Popular Music Of The Olden Time Vol 1

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6
ENGLISH MINSTBELSY.
due to him as a relator of facts, he is certainly as good authority as any for the signification of words."
The musical instruments principally in use among the Anglo-Saxons, were the Harp, the Psaltry, the Fidele, and a sort of Horn called in Saxon " Pip " or Pipe. The Harp, however, was the national instrument. In the Anglo-Saxon Poem of Beowulf it is repeatedly mentioned.
" There was the noise of the harp, the clear song of the poet." . . . . " There was song and sound altogether, before Healfdene's Chieftains; the wood of joy (harp) was touched, the song was often sung." .... " The beast of war (warrior) touched the joy of the harp, the wood of pleasure," &c.
The FrSele (from which our words fiddler and fiddle are derived) was a sort of viol, played on by a bow. The Psaltry, or Sawtrie, was strung with wire."
The Normans were a colony from Norway and Denmark, where the Scalds had arrived at high renown before Rollo's expedition into France. Many of those men no doubt accompanied him to the duchy of Normandy, and left behind them successors in their art; so that when his descendant William invaded this kingdom, a.d. 1066, he and his followers were sure to favor the establishment of the minstrel profession here, rather than suppress it; indeed, we read that at the battle of Hastings, there was in William's army a valiant warrior, named Taillefer, distinguished no less for the minstrel arts, than for his courage and intrepidity. This man, who performed the office of Herald-minstrel (Menestrier huchier), advanced at the head of the army, and with a loud voice animated his countrymen, singing a war-song of Roland, i. e., "Hrolfr or Rollo," says our Anglo-Saxon historian, Sharon Turner;—then rushing among the thickest of the English, and valiantly fighting, lost his life.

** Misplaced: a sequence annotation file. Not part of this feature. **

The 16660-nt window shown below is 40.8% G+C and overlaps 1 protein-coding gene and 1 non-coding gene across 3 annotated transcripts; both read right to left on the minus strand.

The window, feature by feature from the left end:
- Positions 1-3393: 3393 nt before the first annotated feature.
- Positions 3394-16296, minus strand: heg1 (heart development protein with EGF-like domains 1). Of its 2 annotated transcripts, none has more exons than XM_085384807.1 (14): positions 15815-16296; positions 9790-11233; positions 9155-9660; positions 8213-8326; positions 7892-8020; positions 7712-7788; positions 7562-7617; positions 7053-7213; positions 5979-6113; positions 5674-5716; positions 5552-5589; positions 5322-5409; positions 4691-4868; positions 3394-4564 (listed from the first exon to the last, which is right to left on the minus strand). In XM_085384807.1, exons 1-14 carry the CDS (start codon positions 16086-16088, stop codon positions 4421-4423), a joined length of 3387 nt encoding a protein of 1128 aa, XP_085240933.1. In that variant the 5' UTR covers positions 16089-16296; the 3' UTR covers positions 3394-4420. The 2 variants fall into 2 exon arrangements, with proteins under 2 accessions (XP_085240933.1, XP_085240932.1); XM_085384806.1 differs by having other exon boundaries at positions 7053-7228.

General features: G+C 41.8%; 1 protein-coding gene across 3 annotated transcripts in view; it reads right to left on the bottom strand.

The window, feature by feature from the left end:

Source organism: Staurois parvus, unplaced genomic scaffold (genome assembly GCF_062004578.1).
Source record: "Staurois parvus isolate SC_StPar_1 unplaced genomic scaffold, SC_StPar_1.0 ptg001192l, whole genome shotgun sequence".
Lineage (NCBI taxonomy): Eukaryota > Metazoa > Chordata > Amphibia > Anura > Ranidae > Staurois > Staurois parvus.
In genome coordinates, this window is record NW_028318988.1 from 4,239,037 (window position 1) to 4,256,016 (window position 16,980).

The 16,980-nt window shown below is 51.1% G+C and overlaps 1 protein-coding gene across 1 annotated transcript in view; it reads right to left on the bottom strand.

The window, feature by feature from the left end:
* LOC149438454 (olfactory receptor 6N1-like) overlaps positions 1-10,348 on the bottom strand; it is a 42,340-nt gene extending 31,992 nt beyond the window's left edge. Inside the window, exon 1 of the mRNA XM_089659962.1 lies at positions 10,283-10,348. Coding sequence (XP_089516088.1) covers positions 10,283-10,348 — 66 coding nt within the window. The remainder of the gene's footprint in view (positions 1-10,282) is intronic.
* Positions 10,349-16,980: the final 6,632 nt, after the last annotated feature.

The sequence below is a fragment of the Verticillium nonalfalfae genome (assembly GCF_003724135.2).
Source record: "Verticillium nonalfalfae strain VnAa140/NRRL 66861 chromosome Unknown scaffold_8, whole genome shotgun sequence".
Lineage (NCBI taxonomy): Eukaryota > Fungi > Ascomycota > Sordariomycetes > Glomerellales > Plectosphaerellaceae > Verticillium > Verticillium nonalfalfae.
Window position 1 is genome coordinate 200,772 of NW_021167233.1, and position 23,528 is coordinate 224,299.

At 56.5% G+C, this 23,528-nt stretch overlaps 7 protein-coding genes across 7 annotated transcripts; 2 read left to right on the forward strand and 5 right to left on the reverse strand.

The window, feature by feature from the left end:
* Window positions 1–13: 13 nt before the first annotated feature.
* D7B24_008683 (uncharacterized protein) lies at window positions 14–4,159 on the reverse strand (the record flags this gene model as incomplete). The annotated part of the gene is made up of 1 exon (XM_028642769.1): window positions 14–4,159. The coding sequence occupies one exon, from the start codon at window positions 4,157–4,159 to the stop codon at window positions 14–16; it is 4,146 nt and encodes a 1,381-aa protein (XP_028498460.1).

The success of his ancestor Rollo, was one of the topics of the speech in which William addressed his army before the battle, to excite in them the emulation of establishing themselves in England as he had done in Normandy. A " Chanson de Roland" continued in favor with the French soldiers as late as the battle of Poicticrs, in the time of their king John, for, upon his reproaching one of them with singing it at a time when there • were no Rolands left, he was answered that Rolands would still be found if they had a Charlemagne at their head. This was in 1356.
Dr. Burney conjectured that the song, " L'homme armee," which was so popular in the fifteenth century, was the Chanson de Roland; but M. Bottee de Toulmon has quoted the first four lines of " L'homme armee" from the Proportionales Musices of John Tinctor, and proved it to be only a love-song. He has also printed the tune, which he extracted from one of the many Masses in which it was used as a subject to make Descant on.b
• Representations of Anglo-Saxon harps and pipes win be found in Hail. MSS. 603, which also contains a psaltry, in shape like the lyre of Apollo, but with more strings, and having a concave back. It agrees with that which Augustine describes as carried in the hand of the player, which had a shell or concave piece of wood on it, that caused the strings to resound, and is much more
elegant in shape than those in Sir John Hawkins's His­tory, copied from Kircher's Musurgia. A representation of the Fithele will be found in the Cotton Collection, Tiberius, c. vi., and in Strutt's Sports and Pastimes. Both the manuscripts cited are of the tenth century.
b Annuaire Historique ponr l'annee, 1837. Publie par la Societe de l'Histoire de France.